“Keep your  social life independent from your work lifeIt makes you really vulnerable if your associates know what is going on. Keep that independent.”– 44, wife, mom, Cleveland, OH

On working independently…

“When I had children I wanted to work more independently so I morphed my experience into something else. I went from corporate to working for the business side of a civic organization and then became an independent consultant. It took me a long time but I was able to parlay it into something I was really more interested in. I realized I don’t like working for a big company. I was always an independent person.  I didn’t want somebody to hire me.  The thing about flexibility is that you may have to get paid a little less so you can come and go if you need to go be with your kids, your parents or somebody that’s sick.

If you want to be an independent consultant, figure out your value added. What possible thing can you do better than other people? If you don’t add value, if you can’t do it faster or smarter or with more creativity than somebody else then why would they want to hire you vs. a full time staffer? Figure out that thing. What can you bring to the table?” — 40-something, working mom, Chicago, IL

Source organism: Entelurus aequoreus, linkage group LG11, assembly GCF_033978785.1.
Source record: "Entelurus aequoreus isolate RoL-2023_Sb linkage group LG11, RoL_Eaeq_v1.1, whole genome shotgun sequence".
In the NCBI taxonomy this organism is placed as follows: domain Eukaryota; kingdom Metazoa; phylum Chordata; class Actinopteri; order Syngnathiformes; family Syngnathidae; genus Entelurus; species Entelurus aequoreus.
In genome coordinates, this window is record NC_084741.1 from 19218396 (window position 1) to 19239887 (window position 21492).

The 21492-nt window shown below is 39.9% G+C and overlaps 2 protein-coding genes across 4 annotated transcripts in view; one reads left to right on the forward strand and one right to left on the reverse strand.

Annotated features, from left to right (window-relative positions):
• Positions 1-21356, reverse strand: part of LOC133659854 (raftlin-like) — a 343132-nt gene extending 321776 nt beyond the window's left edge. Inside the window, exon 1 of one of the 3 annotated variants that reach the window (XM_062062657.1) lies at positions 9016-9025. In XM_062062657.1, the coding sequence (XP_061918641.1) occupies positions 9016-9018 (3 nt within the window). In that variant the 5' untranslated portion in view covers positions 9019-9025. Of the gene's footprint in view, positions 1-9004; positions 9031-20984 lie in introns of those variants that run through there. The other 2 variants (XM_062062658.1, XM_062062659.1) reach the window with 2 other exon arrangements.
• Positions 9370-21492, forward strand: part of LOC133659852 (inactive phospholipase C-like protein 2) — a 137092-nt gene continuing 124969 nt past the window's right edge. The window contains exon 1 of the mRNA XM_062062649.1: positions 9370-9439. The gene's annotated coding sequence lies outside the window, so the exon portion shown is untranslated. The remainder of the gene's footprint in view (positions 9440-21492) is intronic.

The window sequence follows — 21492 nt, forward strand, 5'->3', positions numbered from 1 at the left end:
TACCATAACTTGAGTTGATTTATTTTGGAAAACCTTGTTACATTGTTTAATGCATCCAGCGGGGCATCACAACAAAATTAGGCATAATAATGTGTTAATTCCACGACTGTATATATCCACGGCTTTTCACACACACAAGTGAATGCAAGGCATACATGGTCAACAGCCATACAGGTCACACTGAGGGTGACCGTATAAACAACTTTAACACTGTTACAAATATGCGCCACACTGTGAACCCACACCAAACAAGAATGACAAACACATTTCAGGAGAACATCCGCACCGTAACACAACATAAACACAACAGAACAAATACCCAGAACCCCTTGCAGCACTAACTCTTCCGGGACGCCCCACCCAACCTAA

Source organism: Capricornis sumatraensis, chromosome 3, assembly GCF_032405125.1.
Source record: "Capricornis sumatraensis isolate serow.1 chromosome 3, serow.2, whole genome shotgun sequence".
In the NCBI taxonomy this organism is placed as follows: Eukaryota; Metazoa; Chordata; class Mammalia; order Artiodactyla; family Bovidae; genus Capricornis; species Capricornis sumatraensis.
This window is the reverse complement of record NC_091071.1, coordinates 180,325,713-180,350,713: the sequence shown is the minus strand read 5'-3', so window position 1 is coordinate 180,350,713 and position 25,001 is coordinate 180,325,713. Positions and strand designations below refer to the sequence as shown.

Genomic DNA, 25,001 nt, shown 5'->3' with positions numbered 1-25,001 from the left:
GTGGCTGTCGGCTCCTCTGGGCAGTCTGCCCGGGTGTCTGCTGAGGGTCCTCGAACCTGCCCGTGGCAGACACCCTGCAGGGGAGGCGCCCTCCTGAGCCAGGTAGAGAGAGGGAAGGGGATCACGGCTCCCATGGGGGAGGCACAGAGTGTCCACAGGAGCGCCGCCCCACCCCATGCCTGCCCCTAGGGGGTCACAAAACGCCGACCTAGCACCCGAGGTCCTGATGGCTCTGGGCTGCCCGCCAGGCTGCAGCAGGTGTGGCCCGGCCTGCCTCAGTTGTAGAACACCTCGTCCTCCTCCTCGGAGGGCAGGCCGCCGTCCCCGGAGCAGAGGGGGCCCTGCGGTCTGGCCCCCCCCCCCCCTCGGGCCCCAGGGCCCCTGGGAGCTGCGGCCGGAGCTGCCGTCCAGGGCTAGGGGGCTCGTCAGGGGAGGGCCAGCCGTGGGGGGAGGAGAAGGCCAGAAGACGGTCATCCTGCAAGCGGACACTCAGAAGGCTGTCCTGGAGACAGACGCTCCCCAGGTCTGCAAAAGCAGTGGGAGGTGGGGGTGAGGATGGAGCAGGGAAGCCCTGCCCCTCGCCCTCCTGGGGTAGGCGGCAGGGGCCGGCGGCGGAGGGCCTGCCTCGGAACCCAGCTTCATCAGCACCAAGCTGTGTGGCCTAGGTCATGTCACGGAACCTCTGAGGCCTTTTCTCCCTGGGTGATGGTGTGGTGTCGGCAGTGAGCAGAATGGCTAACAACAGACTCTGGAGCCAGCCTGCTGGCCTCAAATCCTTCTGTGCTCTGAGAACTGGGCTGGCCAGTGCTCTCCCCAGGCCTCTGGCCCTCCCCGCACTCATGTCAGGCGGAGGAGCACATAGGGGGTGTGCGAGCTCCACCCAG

On financial independence within a marriage…

“You need some degree of financial independence no matter how stable you think your relationship is. You need to be able to support yourself. It gives you a sense of autonomy that without which I don’t think you can make really good decisions. You certainly don’t want to end up in a relationship with any man where you can’t afford to take care of yourself and really be yourself. That doesn’t mean you have to be able to drive around in a Mercedes and live in a fancy house. It simply means that if you had to, you should be able to pay your bills yourself. Then the rest is negotiable… how you end up dividing up the finances in your marriage. That’s up to you.” — 42, married, 4 children, Detroit, MI